• Content

  • Pages

  • Upcoming Events

    • Sunday service - Holy Communion October 2, 2022 at 9:30 am – 11:00 am Grace Church 215 Pleasant Street, Sheldon, VT Website: www.gracechurchsheldon.orgTime:  09:30 AM Eastern Time (US and Canada)        Every week on Sun.Join Zoom Meetinghttps://us02web.zoom.us/j/83929911344?pwd=alZQTWZMN0ZkWFFPS1hmNjNkZkU2UT09Meeting ID: 839 2991 1344Password: Call for detailsOne tap mobile+13126266799,,83929911344#,,1#,816603# US (Chicago)+19294362866,,83929911344#,,1#,816603# US (New York)Dial by your location        +1 312 626 6799 US (Chicago)        +1 929 436 2866 US (New York)Meeting ID:…
    • Sunday service - Holy Communion October 9, 2022 at 9:30 am – 11:00 am Grace Church 215 Pleasant Street, Sheldon, VT Website: www.gracechurchsheldon.orgTime:  09:30 AM Eastern Time (US and Canada)        Every week on Sun.Join Zoom Meetinghttps://us02web.zoom.us/j/83929911344?pwd=alZQTWZMN0ZkWFFPS1hmNjNkZkU2UT09Meeting ID: 839 2991 1344Password: Call for detailsOne tap mobile+13126266799,,83929911344#,,1#,816603# US (Chicago)+19294362866,,83929911344#,,1#,816603# US (New York)Dial by your location        +1 312 626 6799 US (Chicago)        +1 929 436 2866 US (New York)Meeting ID:…
    • Sunday service - Holy Communion October 16, 2022 at 9:30 am – 11:00 am Grace Church 215 Pleasant Street, Sheldon, VT Website: www.gracechurchsheldon.orgTime:  09:30 AM Eastern Time (US and Canada)        Every week on Sun.Join Zoom Meetinghttps://us02web.zoom.us/j/83929911344?pwd=alZQTWZMN0ZkWFFPS1hmNjNkZkU2UT09Meeting ID: 839 2991 1344Password: Call for detailsOne tap mobile+13126266799,,83929911344#,,1#,816603# US (Chicago)+19294362866,,83929911344#,,1#,816603# US (New York)Dial by your location        +1 312 626 6799 US (Chicago)        +1 929 436 2866 US (New York)Meeting ID:…

Seventh Sunday of Easter Year C RCL, May 12, 2013

Acts 16:16-34

Psalm 97

Revelation 22:12-14, 16-17, 20-21

John 17:20-26

In our opening reading, Paul, Silas, and presumably Luke, the writer of the Book of Acts, are in Philippi, a Roman city in Macedonia. Herbert O/Driscoll wisely advises us to remember how courageous the early proclaimers of the Good News were. O’Driscoll says that, “In all these cities, life is intense and volatile. Paul and Silas are strangers. To make things more dangerous, they are Jews, always in danger of becoming the focus of antagonism.”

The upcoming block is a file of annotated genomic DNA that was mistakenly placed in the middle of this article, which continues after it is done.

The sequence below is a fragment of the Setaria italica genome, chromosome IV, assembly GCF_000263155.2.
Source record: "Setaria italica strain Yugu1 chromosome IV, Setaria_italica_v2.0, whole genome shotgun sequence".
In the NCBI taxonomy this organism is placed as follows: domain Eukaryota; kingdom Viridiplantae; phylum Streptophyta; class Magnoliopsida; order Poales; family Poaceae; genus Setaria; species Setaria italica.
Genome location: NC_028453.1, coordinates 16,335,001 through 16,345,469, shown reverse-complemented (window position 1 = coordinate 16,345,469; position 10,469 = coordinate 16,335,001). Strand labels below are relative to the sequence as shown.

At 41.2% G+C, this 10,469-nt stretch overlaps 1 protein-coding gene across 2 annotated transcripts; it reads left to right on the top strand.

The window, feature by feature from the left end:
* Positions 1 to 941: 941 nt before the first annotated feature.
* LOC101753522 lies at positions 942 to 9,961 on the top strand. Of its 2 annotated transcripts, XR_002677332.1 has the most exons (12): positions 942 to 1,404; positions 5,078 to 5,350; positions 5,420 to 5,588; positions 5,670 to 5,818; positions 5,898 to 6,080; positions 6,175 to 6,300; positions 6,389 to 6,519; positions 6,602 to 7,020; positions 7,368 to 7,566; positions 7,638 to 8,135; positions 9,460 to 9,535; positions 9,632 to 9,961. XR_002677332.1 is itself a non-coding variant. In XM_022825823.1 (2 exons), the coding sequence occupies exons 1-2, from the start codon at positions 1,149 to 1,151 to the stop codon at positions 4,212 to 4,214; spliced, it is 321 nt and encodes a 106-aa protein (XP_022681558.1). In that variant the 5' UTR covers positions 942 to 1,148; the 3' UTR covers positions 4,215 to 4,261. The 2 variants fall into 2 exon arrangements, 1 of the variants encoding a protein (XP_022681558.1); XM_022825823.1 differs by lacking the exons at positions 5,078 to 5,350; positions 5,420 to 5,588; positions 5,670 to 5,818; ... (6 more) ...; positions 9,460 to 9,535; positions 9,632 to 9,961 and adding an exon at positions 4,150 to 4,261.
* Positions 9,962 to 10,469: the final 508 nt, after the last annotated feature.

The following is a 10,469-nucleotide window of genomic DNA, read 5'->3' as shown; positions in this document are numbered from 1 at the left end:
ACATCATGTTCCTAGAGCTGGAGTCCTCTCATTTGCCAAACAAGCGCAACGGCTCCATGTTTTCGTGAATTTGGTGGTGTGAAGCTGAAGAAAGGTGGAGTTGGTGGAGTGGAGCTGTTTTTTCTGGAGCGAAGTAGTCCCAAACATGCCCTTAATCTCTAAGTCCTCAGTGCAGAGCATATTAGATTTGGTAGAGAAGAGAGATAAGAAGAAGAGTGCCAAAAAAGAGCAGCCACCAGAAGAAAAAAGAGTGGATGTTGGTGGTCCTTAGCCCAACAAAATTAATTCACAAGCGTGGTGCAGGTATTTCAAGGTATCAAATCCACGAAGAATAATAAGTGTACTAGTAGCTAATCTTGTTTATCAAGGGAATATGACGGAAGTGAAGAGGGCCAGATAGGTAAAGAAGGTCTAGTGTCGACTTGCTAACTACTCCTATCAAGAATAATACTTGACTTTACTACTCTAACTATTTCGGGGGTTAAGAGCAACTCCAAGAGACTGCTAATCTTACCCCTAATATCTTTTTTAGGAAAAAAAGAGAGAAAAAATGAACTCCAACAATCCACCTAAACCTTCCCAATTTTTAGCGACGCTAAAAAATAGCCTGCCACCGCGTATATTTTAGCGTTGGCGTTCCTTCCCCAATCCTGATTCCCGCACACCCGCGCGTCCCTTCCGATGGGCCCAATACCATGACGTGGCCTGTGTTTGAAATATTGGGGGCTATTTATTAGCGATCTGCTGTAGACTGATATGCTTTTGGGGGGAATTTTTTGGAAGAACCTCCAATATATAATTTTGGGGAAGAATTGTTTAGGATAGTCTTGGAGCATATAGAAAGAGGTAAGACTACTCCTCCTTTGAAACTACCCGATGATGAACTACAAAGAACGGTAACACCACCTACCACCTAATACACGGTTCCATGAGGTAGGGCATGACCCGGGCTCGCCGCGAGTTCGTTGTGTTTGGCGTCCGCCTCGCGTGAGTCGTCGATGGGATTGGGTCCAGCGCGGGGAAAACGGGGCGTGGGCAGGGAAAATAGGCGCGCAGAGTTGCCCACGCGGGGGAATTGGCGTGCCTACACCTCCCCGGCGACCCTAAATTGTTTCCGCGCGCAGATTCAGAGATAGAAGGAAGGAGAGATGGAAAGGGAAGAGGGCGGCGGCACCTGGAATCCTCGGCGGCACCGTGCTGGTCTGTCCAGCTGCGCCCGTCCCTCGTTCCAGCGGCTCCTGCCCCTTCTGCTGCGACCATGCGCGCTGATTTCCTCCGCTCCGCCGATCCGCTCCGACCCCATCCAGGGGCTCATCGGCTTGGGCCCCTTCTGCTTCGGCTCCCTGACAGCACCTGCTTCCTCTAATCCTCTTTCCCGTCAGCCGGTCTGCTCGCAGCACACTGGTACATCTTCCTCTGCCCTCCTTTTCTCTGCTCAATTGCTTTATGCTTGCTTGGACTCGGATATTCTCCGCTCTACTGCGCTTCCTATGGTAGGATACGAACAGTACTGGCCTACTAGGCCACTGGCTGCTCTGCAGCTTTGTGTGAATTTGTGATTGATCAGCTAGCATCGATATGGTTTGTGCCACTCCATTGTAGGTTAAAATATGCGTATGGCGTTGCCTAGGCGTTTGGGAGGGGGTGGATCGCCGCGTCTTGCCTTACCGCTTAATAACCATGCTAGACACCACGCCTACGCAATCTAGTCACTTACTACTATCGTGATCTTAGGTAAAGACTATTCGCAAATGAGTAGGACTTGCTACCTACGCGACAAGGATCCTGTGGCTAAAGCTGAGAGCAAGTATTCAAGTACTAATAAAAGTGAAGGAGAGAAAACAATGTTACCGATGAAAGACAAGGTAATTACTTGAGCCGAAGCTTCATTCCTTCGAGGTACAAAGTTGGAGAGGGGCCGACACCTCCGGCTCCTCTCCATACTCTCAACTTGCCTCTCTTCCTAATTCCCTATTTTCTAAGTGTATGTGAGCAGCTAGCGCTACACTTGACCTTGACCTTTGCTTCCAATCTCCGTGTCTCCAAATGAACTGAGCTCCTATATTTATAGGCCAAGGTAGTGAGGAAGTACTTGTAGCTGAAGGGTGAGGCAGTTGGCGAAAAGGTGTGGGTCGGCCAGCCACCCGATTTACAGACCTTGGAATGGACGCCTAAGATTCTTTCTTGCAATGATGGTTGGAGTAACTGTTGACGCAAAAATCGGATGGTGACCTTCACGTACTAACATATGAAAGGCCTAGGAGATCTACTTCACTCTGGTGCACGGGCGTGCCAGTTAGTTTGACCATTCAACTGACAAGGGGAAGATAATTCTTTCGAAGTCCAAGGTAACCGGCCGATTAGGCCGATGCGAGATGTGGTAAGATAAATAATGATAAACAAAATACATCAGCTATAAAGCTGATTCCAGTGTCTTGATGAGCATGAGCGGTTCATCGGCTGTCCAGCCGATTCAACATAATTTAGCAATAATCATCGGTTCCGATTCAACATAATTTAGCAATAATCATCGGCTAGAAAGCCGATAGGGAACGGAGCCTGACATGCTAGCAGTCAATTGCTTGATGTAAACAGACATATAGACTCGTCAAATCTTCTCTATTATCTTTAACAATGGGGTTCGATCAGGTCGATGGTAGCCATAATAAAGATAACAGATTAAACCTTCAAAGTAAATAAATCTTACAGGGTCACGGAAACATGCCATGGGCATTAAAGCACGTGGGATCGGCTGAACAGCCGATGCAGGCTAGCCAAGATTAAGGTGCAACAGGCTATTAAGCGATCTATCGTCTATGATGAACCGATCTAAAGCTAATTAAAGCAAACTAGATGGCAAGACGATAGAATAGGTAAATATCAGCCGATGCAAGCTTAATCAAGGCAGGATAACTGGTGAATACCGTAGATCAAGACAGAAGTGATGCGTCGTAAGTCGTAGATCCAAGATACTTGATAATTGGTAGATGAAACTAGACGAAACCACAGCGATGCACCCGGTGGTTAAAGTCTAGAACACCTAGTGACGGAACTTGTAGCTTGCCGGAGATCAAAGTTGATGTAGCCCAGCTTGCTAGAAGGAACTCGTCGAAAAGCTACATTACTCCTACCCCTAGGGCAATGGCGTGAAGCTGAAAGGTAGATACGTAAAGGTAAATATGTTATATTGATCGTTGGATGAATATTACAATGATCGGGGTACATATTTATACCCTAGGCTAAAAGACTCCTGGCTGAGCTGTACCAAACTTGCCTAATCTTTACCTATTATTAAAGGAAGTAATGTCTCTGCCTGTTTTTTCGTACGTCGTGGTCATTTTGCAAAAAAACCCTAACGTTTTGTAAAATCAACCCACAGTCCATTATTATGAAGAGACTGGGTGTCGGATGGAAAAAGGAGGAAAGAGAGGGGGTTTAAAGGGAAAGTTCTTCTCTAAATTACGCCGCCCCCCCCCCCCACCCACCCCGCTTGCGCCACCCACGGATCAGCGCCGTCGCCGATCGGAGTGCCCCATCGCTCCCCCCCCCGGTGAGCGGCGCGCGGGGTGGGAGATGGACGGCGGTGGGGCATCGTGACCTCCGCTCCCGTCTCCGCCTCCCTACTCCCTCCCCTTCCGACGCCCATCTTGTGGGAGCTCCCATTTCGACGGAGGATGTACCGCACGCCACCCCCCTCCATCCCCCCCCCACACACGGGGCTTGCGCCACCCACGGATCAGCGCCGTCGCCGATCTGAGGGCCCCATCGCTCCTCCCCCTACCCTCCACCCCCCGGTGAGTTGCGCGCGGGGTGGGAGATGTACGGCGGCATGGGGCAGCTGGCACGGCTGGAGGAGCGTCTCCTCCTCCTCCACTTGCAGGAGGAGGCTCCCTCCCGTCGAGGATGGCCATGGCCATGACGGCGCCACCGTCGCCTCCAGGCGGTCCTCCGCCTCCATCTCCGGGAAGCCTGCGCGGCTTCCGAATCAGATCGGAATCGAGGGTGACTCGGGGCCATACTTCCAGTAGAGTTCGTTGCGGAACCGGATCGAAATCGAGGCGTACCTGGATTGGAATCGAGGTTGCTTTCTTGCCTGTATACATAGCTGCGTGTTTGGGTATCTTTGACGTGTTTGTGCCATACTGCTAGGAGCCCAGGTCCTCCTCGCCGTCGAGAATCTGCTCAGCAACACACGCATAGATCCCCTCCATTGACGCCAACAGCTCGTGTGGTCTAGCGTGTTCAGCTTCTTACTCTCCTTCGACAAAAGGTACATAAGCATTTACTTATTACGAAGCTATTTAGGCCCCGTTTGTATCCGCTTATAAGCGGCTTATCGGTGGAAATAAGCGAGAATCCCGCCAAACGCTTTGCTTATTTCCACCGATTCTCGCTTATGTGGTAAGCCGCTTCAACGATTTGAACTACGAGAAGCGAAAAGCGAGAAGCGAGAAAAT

They meet a young woman. She is held in slavery by owners who make a great deal of money by her fortune telling. She follows Paul and Silas, shouting and  thereby calling attention to them. Paul and Silas usually would go into a new area quietly, getting to know people and seeking out those who would be interested in following Jesus. The last thing they want is to have someone announcing their arrival and making a fuss. Paul becomes annoyed. There could be at least two reasons for this. First, she is drawing attention to them. Philippi is a Roman city, and the Roman authorities are quick to react to any disturbance or controversy. Paul does not want to tangle with the authorities. Secondly, this young   woman’s owners are exploiting her for their own financial gain.  O’Driscoll says that we would call these men pimps.  Mary Donovan Turner says that we would think of them as engaging in human trafficking or prostitution.

Paul frees this young woman from slavery. She is no longer useful to her owners. Their huge income is gone. They are furious. But they don’t address the real issue. We can just hear their insincere and unctuous tones as they bring their charges, “These men are disturbing our city; they are Jews and are advocating customs that are not lawful for us Romans to adopt or observe.” Notice that they even sink to anti-Semitism, which was alive and thriving in the Roman Empire. The owners drag Paul and Silas into court, the crowd erupts in fury, they are stripped and severely beaten. Bruised and bloody, they are put in the most secure cell. What is their crime? Freeing a young woman from slavery.